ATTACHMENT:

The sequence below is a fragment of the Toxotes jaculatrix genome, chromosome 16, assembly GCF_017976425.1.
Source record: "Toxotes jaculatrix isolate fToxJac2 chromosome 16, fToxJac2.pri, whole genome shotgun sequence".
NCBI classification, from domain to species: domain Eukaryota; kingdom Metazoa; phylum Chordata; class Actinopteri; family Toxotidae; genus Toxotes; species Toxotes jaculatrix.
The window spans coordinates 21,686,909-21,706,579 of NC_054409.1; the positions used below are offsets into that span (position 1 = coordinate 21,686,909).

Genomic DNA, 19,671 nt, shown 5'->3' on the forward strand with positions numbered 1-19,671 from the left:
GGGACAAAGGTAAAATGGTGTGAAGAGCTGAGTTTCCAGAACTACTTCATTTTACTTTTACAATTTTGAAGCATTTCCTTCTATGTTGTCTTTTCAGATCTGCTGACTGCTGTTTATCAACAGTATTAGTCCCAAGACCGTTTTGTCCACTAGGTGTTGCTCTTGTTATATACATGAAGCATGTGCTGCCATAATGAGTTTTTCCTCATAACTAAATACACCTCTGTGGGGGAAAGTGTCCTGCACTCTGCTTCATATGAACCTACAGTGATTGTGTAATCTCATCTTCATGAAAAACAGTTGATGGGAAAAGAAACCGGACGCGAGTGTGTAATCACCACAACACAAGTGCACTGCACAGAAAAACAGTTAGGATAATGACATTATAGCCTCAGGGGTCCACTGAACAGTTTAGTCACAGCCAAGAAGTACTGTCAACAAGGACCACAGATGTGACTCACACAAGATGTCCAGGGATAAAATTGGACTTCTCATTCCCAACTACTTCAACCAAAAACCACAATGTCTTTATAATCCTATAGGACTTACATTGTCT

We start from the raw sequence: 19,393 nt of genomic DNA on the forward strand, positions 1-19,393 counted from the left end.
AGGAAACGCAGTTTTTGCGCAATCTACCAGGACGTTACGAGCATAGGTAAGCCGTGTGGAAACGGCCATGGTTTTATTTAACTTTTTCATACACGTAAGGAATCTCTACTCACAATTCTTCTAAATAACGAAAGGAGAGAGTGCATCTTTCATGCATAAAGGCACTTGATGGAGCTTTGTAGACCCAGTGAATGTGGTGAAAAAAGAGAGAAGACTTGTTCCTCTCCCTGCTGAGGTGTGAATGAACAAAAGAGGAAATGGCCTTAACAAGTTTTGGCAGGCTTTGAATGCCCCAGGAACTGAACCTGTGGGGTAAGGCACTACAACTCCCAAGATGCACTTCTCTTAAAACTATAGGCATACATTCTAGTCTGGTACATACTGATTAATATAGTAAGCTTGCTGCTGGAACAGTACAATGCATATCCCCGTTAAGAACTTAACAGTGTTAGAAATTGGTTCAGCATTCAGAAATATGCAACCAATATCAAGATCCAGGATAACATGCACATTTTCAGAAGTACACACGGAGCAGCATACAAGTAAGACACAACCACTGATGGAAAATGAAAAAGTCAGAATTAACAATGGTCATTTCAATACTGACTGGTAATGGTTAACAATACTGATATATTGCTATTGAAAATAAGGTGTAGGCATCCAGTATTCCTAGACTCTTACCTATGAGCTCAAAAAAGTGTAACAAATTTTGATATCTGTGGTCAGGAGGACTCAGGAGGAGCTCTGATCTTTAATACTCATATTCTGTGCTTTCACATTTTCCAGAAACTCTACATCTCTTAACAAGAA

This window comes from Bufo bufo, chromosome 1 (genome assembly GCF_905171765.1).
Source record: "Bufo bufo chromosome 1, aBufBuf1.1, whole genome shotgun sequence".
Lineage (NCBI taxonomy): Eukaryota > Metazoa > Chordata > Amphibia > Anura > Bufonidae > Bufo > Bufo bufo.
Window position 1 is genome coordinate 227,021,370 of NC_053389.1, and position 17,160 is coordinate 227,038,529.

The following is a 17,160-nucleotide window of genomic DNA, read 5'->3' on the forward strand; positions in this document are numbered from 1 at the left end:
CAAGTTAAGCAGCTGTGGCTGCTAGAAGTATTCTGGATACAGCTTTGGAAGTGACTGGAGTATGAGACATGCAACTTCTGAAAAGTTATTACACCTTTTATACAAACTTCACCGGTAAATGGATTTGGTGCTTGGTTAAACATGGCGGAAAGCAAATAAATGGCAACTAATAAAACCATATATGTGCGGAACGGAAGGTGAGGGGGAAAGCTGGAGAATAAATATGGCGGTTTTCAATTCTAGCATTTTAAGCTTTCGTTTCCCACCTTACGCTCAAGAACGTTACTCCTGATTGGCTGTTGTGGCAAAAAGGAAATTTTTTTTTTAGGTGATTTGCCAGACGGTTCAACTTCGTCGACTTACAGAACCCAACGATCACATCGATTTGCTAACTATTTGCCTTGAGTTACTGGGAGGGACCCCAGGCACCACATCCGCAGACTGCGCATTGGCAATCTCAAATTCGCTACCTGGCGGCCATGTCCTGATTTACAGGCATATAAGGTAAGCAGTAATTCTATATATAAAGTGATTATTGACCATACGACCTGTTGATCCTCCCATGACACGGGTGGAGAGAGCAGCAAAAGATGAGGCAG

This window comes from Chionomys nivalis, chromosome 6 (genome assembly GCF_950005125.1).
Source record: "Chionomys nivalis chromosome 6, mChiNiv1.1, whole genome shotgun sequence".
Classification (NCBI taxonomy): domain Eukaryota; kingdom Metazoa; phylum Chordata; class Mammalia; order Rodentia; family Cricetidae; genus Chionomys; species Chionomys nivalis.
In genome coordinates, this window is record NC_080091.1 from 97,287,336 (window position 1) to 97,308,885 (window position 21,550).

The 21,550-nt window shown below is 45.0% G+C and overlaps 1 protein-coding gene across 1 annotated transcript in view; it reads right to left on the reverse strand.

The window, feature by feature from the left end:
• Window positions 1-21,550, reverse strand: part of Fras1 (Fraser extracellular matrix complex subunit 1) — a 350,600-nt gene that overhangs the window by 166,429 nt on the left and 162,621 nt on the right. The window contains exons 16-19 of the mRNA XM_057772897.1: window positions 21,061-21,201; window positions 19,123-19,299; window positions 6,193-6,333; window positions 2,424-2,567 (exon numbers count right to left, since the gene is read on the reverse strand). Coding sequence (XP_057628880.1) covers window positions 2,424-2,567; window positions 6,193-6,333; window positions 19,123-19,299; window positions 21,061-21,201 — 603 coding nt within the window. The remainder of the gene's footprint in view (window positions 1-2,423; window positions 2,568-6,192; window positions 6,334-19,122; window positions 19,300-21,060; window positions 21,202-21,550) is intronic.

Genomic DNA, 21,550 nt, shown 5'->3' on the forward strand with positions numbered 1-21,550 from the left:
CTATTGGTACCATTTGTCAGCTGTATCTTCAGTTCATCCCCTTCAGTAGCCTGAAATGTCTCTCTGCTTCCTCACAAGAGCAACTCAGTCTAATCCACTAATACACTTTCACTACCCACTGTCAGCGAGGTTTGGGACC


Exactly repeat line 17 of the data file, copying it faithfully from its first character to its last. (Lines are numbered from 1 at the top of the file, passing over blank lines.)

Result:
Classification (NCBI taxonomy): domain Eukaryota; kingdom Metazoa; phylum Chordata; class Mammalia; order Rodentia; family Cricetidae; genus Chionomys; species Chionomys nivalis.